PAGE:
Tales of the Tees – Ticket office?


World’s first Ticket Office?

Or is it?

The building stands at the Stockton end of the first passenger railway line which can no longer be seen. It’s plaque suggests that it was the world’s first passenger railway ticket office. But nobody can actually be sure. Many historians believe that tickets would have been sold at inns in the same way that coach tickets were sold, or perhaps even on the train itself. The first machine printed railway ticket didn’t appear until 1837.  

So is this really the first ticket office in the world? Well, probably yes to some extent. It was located at the end of the line amongst the various stockyards and merchants that populated this end of the busy port. Perhaps it sold passenger tickets but almost certainly it was used as an office for ticketing and cataloguing the various goods that were carried by the new invention. Tickets for cargo that were carried swiftly by the train then loaded onto vessels for transport around the rest of the UK and beyond.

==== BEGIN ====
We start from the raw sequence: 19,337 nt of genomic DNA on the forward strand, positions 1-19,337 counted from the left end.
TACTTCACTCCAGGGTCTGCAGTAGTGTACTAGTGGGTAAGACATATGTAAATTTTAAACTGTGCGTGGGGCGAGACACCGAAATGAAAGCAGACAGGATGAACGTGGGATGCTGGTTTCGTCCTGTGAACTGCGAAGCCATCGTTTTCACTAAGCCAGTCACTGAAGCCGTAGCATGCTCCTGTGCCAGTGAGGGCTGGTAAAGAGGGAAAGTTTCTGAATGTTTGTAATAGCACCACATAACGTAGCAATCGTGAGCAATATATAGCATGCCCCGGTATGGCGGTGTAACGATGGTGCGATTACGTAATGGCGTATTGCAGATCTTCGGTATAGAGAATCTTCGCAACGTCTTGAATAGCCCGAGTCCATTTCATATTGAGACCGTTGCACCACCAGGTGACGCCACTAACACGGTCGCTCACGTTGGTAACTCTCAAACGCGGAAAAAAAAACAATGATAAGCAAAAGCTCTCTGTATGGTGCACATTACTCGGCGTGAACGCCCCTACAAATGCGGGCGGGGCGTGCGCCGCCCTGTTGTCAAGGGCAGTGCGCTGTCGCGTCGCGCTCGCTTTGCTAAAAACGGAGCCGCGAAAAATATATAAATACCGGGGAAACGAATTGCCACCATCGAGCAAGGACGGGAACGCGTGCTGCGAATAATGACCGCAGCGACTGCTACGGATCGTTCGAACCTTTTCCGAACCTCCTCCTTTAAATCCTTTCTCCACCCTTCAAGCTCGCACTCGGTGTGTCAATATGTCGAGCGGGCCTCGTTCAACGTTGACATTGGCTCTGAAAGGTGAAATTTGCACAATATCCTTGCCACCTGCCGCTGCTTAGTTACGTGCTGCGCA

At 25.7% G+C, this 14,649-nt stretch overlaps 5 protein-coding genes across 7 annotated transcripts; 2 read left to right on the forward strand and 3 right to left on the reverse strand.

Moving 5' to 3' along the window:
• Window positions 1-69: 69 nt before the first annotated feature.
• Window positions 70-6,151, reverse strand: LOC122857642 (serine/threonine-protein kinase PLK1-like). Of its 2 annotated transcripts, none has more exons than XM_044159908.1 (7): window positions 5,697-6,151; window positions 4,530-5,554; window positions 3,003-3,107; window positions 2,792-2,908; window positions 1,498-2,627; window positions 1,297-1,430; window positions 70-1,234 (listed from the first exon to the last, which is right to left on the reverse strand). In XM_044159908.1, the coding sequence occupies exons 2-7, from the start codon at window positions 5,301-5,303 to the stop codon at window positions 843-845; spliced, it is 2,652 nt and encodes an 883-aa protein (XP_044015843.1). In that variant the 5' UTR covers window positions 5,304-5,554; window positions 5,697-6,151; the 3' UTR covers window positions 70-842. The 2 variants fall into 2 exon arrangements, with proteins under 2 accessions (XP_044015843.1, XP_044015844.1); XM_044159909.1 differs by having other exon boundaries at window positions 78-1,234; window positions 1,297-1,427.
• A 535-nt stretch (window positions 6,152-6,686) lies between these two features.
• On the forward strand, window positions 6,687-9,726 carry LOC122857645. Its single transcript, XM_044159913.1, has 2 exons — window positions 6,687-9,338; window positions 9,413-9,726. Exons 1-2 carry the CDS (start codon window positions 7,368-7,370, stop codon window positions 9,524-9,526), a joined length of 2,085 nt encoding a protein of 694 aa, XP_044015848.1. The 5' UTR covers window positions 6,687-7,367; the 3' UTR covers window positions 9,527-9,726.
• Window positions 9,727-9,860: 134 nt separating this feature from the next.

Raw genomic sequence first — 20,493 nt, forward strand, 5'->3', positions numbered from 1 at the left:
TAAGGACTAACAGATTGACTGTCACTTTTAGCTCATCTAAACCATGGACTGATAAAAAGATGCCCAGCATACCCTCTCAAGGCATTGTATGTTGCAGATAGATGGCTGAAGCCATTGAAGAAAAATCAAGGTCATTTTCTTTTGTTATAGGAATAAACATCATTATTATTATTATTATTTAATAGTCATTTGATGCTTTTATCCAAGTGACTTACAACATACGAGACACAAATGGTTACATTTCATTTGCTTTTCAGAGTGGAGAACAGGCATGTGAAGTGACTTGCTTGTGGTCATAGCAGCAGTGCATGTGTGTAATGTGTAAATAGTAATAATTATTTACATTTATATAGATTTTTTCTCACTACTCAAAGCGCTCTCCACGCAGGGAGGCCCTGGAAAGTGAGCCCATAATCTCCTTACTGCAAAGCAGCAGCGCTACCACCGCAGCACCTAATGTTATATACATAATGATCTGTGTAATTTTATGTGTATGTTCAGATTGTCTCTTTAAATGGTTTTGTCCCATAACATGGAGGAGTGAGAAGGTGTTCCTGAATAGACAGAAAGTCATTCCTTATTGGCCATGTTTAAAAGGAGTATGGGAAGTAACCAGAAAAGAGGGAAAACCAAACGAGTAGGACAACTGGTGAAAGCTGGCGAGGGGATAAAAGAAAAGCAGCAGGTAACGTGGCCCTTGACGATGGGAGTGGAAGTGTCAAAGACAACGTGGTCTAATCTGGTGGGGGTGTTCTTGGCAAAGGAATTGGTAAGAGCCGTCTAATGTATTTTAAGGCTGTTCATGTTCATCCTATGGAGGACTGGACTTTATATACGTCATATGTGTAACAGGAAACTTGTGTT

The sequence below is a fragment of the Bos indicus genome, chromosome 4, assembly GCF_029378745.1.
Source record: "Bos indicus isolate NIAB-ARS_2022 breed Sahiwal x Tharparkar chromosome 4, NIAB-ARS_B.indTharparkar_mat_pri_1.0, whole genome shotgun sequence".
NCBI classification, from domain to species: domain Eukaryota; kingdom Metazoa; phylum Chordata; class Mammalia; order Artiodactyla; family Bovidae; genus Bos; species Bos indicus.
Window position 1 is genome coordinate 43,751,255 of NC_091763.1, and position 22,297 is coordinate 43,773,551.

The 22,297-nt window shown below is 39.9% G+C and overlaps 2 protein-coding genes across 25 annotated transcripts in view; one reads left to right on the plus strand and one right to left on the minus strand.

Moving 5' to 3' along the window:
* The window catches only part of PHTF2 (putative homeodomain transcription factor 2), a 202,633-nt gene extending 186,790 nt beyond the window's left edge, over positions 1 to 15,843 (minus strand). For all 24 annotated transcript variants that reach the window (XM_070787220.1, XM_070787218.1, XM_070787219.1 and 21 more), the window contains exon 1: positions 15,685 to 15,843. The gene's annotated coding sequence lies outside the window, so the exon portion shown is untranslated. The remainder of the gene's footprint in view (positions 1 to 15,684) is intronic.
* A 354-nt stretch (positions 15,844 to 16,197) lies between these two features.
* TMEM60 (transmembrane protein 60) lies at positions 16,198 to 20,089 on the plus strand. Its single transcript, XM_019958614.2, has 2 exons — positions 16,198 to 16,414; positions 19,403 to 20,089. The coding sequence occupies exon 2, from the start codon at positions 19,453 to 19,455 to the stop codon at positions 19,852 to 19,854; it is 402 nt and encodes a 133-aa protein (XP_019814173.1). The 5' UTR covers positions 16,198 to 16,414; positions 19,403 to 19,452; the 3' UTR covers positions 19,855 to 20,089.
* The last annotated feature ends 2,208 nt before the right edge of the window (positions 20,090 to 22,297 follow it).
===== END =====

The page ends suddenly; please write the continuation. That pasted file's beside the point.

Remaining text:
Whatever its actual function, the building was almost certainly erected as part of the first railway development despite it now seeming to be out of place from the buildings surrounding it.


Other resources

A VERY brief description and images

Old maps of the area – range of dates with some going back to 1850’s

Link to newspaper article about the first public passenger railway (1825)